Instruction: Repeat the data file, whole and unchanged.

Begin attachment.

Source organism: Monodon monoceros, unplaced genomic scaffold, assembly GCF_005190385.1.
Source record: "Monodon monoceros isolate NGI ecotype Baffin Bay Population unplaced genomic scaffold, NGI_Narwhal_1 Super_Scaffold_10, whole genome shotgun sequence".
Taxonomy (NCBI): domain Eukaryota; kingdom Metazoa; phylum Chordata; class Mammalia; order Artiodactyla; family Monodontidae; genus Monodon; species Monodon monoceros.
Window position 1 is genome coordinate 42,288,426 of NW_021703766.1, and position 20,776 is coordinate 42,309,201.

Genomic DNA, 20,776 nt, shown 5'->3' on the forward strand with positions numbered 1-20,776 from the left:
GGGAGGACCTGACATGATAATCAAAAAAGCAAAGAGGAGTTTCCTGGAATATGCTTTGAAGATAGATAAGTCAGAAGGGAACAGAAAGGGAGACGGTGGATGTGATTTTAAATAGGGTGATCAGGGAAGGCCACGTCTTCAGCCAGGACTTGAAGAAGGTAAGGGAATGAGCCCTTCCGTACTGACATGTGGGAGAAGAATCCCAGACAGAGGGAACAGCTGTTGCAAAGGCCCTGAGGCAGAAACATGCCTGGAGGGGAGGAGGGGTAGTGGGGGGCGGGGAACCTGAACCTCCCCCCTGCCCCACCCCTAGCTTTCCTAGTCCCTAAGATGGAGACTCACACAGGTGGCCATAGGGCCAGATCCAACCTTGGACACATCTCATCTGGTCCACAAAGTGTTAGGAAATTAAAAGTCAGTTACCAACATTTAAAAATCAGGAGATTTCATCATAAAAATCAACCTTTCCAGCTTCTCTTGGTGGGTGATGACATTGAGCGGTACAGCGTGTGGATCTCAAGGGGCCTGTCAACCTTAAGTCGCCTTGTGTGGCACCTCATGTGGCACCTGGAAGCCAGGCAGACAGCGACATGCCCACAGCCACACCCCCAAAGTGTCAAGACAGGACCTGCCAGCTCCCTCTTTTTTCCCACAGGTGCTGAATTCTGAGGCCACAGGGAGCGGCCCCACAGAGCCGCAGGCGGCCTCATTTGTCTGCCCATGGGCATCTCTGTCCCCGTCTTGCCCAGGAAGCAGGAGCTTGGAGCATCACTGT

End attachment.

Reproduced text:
Source organism: Monodon monoceros, unplaced genomic scaffold, assembly GCF_005190385.1.
Source record: "Monodon monoceros isolate NGI ecotype Baffin Bay Population unplaced genomic scaffold, NGI_Narwhal_1 Super_Scaffold_10, whole genome shotgun sequence".
Taxonomy (NCBI): domain Eukaryota; kingdom Metazoa; phylum Chordata; class Mammalia; order Artiodactyla; family Monodontidae; genus Monodon; species Monodon monoceros.
Window position 1 is genome coordinate 42,288,426 of NW_021703766.1, and position 20,776 is coordinate 42,309,201.

Genomic DNA, 20,776 nt, shown 5'->3' on the forward strand with positions numbered 1-20,776 from the left:
GGGAGGACCTGACATGATAATCAAAAAAGCAAAGAGGAGTTTCCTGGAATATGCTTTGAAGATAGATAAGTCAGAAGGGAACAGAAAGGGAGACGGTGGATGTGATTTTAAATAGGGTGATCAGGGAAGGCCACGTCTTCAGCCAGGACTTGAAGAAGGTAAGGGAATGAGCCCTTCCGTACTGACATGTGGGAGAAGAATCCCAGACAGAGGGAACAGCTGTTGCAAAGGCCCTGAGGCAGAAACATGCCTGGAGGGGAGGAGGGGTAGTGGGGGGCGGGGAACCTGAACCTCCCCCCTGCCCCACCCCTAGCTTTCCTAGTCCCTAAGATGGAGACTCACACAGGTGGCCATAGGGCCAGATCCAACCTTGGACACATCTCATCTGGTCCACAAAGTGTTAGGAAATTAAAAGTCAGTTACCAACATTTAAAAATCAGGAGATTTCATCATAAAAATCAACCTTTCCAGCTTCTCTTGGTGGGTGATGACATTGAGCGGTACAGCGTGTGGATCTCAAGGGGCCTGTCAACCTTAAGTCGCCTTGTGTGGCACCTCATGTGGCACCTGGAAGCCAGGCAGACAGCGACATGCCCACAGCCACACCCCCAAAGTGTCAAGACAGGACCTGCCAGCTCCCTCTTTTTTCCCACAGGTGCTGAATTCTGAGGCCACAGGGAGCGGCCCCACAGAGCCGCAGGCGGCCTCATTTGTCTGCCCATGGGCATCTCTGTCCCCGTCTTGCCCAGGAAGCAGGAGCTTGGAGCATCACTGT